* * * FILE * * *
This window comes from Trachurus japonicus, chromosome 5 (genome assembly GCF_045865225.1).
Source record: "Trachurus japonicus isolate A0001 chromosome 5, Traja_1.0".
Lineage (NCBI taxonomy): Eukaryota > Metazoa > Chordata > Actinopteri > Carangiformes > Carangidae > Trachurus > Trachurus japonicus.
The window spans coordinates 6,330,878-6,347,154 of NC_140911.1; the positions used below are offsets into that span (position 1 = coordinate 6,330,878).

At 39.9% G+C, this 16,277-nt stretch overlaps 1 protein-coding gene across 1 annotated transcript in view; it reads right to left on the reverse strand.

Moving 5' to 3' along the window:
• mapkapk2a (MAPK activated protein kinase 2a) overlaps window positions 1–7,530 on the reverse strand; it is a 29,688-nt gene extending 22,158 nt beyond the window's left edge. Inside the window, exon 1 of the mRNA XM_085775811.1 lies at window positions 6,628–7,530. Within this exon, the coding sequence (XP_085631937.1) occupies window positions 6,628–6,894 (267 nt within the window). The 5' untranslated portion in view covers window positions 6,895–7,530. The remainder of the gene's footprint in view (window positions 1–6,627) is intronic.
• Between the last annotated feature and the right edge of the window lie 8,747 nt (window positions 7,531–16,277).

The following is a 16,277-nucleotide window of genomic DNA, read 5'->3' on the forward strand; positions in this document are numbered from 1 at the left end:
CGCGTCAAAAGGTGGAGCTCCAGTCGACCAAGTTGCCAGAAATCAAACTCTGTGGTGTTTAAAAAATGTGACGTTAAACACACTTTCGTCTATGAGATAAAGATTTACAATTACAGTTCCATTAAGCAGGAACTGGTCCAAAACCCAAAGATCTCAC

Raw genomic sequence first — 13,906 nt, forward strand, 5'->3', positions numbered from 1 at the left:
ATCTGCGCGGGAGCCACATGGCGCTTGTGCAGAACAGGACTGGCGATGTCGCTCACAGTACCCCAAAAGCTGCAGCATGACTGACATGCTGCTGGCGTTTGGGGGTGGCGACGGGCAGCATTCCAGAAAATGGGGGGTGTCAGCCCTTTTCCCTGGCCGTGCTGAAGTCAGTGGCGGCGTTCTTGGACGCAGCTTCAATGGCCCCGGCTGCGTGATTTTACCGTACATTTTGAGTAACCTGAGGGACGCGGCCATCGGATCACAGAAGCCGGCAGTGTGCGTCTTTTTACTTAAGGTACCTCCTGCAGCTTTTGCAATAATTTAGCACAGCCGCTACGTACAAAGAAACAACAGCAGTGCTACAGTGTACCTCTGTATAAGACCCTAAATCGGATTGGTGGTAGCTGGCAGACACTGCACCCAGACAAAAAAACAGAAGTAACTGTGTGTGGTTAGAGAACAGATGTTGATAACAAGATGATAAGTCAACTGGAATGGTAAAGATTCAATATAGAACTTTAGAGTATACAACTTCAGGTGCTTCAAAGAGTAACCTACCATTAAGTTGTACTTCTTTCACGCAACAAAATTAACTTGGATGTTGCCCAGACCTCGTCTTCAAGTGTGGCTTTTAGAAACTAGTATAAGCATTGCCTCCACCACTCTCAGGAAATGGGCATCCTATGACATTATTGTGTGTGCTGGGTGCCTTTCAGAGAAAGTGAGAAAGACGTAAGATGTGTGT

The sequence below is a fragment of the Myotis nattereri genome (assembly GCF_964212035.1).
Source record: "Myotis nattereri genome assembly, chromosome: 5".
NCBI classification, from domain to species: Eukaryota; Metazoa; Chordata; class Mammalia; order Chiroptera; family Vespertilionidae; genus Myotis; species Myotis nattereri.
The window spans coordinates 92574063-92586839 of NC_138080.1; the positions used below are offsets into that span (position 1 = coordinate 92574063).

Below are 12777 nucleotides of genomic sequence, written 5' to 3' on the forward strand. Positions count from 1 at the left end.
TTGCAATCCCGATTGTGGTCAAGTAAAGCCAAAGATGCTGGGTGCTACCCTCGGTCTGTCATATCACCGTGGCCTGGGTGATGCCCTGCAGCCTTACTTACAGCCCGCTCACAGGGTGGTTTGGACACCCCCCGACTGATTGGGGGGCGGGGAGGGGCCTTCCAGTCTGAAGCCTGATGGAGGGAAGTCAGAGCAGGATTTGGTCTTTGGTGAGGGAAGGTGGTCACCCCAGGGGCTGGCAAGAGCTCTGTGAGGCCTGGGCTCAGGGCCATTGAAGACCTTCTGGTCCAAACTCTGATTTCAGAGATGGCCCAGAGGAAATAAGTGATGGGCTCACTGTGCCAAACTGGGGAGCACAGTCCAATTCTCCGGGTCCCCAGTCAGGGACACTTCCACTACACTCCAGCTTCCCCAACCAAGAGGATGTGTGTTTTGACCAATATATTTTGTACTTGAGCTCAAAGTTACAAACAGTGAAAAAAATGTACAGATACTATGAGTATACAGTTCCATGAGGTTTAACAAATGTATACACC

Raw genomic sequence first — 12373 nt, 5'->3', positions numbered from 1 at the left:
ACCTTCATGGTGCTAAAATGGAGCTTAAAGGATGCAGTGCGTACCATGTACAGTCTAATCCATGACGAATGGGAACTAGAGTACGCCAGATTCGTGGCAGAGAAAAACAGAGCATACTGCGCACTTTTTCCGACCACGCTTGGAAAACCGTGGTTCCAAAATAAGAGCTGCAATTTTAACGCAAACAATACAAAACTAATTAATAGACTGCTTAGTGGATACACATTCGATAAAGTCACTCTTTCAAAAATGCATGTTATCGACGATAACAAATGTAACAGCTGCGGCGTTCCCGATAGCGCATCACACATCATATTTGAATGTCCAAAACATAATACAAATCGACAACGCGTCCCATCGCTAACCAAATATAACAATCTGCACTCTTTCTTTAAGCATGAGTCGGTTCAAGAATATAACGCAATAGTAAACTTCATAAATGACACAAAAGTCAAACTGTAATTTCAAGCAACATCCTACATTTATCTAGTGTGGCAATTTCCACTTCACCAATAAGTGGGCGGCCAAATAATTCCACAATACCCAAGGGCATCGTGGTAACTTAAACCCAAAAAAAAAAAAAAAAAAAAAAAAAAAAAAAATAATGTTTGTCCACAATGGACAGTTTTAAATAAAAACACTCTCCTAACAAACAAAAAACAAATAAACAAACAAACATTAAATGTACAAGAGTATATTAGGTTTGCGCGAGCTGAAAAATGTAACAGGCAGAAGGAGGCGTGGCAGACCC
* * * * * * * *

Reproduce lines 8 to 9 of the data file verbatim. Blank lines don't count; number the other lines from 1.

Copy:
• Between the last annotated feature and the right edge of the window lie 8,747 nt (window positions 7,531–16,277).

The following is a 16,277-nucleotide window of genomic DNA, read 5'->3' on the forward strand; positions in this document are numbered from 1 at the left end: